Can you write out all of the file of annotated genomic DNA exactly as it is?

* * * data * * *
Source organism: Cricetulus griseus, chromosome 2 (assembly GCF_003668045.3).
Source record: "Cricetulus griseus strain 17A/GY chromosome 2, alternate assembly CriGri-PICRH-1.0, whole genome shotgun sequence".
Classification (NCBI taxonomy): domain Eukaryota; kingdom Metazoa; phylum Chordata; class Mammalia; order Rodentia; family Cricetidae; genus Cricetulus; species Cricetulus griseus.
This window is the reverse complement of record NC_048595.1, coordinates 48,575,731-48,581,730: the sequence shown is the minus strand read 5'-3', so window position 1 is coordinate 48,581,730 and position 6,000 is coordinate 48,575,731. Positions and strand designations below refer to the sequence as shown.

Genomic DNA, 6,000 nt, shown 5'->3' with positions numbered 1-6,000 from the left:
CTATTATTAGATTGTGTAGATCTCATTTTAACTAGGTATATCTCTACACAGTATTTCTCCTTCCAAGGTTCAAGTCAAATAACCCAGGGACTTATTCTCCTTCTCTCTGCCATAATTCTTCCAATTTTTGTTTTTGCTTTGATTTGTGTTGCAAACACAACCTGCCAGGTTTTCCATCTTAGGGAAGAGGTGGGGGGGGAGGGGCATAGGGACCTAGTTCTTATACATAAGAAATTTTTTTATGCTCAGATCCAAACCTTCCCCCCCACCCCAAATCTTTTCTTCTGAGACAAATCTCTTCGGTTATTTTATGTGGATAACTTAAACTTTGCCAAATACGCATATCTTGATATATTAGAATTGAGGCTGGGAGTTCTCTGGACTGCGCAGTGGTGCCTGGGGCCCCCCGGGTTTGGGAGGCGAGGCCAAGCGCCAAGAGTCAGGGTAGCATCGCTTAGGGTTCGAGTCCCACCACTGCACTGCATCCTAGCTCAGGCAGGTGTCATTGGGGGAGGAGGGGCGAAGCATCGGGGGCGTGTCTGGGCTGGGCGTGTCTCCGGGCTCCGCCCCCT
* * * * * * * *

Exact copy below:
Source organism: Cricetulus griseus, chromosome 2 (assembly GCF_003668045.3).
Source record: "Cricetulus griseus strain 17A/GY chromosome 2, alternate assembly CriGri-PICRH-1.0, whole genome shotgun sequence".
Classification (NCBI taxonomy): domain Eukaryota; kingdom Metazoa; phylum Chordata; class Mammalia; order Rodentia; family Cricetidae; genus Cricetulus; species Cricetulus griseus.
This window is the reverse complement of record NC_048595.1, coordinates 48,575,731-48,581,730: the sequence shown is the minus strand read 5'-3', so window position 1 is coordinate 48,581,730 and position 6,000 is coordinate 48,575,731. Positions and strand designations below refer to the sequence as shown.

Genomic DNA, 6,000 nt, shown 5'->3' with positions numbered 1-6,000 from the left:
CTATTATTAGATTGTGTAGATCTCATTTTAACTAGGTATATCTCTACACAGTATTTCTCCTTCCAAGGTTCAAGTCAAATAACCCAGGGACTTATTCTCCTTCTCTCTGCCATAATTCTTCCAATTTTTGTTTTTGCTTTGATTTGTGTTGCAAACACAACCTGCCAGGTTTTCCATCTTAGGGAAGAGGTGGGGGGGGAGGGGCATAGGGACCTAGTTCTTATACATAAGAAATTTTTTTATGCTCAGATCCAAACCTTCCCCCCCACCCCAAATCTTTTCTTCTGAGACAAATCTCTTCGGTTATTTTATGTGGATAACTTAAACTTTGCCAAATACGCATATCTTGATATATTAGAATTGAGGCTGGGAGTTCTCTGGACTGCGCAGTGGTGCCTGGGGCCCCCCGGGTTTGGGAGGCGAGGCCAAGCGCCAAGAGTCAGGGTAGCATCGCTTAGGGTTCGAGTCCCACCACTGCACTGCATCCTAGCTCAGGCAGGTGTCATTGGGGGAGGAGGGGCGAAGCATCGGGGGCGTGTCTGGGCTGGGCGTGTCTCCGGGCTCCGCCCCCT